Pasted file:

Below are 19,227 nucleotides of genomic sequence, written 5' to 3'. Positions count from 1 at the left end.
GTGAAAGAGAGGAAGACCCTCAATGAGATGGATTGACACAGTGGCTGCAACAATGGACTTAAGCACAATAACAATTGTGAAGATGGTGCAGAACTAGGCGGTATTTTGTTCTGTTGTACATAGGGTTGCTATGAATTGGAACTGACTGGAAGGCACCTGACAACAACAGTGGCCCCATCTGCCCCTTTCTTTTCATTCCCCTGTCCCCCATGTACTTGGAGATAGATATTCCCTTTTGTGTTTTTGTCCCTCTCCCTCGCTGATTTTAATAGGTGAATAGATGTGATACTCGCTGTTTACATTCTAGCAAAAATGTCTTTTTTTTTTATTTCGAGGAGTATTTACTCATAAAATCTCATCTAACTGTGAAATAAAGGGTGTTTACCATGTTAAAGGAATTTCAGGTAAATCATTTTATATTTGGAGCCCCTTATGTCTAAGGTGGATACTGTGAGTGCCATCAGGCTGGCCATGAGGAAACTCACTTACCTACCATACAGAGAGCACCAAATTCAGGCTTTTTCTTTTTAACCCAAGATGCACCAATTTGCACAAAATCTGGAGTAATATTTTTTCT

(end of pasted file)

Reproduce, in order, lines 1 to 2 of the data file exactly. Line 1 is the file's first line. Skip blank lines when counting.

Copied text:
Below are 19,227 nucleotides of genomic sequence, written 5' to 3'. Positions count from 1 at the left end.
GTGAAAGAGAGGAAGACCCTCAATGAGATGGATTGACACAGTGGCTGCAACAATGGACTTAAGCACAATAACAATTGTGAAGATGGTGCAGAACTAGGCGGTATTTTGTTCTGTTGTACATAGGGTTGCTATGAATTGGAACTGACTGGAAGGCACCTGACAACAACAGTGGCCCCATCTGCCCCTTTCTTTTCATTCCCCTGTCCCCCATGTACTTGGAGATAGATATTCCCTTTTGTGTTTTTGTCCCTCTCCCTCGCTGATTTTAATAGGTGAATAGATGTGATACTCGCTGTTTACATTCTAGCAAAAATGTCTTTTTTTTTTATTTCGAGGAGTATTTACTCATAAAATCTCATCTAACTGTGAAATAAAGGGTGTTTACCATGTTAAAGGAATTTCAGGTAAATCATTTTATATTTGGAGCCCCTTATGTCTAAGGTGGATACTGTGAGTGCCATCAGGCTGGCCATGAGGAAACTCACTTACCTACCATACAGAGAGCACCAAATTCAGGCTTTTTCTTTTTAACCCAAGATGCACCAATTTGCACAAAATCTGGAGTAATATTTTTTCT